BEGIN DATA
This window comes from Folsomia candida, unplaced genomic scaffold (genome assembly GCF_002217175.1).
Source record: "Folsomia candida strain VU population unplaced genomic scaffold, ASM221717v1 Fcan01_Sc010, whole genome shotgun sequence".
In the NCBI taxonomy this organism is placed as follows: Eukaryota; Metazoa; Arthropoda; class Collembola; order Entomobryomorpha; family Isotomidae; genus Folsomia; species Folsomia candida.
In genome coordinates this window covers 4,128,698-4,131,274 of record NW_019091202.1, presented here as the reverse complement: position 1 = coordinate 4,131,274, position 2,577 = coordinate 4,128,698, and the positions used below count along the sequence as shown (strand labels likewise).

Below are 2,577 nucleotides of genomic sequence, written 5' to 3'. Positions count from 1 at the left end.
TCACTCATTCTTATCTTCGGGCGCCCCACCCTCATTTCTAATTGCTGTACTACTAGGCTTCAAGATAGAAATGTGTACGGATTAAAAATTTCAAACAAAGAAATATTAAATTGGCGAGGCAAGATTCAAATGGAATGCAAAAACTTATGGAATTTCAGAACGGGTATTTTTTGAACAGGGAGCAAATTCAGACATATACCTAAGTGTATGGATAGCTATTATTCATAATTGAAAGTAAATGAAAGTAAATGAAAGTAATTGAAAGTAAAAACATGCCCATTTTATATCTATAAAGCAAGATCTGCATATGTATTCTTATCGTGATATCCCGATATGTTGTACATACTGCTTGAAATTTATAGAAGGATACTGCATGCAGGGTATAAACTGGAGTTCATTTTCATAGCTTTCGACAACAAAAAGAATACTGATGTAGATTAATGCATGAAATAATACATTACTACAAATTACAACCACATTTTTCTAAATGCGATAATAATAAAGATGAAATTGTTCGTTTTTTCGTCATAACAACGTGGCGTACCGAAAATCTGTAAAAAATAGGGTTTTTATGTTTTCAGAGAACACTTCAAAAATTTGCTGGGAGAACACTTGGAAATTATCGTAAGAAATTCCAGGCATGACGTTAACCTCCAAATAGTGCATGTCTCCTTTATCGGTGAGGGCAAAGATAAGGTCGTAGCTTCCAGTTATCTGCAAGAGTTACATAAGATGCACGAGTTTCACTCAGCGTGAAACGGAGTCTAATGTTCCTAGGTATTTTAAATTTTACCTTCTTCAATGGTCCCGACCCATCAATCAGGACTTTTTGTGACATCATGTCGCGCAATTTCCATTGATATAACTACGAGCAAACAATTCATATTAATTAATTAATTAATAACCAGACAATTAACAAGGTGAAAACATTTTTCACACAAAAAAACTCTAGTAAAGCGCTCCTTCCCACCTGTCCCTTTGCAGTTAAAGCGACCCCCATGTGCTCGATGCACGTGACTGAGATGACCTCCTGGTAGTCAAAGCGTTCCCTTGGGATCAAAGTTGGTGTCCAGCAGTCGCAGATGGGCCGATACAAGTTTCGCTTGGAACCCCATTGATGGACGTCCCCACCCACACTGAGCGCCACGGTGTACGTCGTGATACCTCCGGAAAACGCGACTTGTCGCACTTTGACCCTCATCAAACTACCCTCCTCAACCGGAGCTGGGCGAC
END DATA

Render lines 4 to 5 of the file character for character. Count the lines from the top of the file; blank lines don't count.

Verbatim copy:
In genome coordinates this window covers 4,128,698-4,131,274 of record NW_019091202.1, presented here as the reverse complement: position 1 = coordinate 4,131,274, position 2,577 = coordinate 4,128,698, and the positions used below count along the sequence as shown (strand labels likewise).

Below are 2,577 nucleotides of genomic sequence, written 5' to 3'. Positions count from 1 at the left end.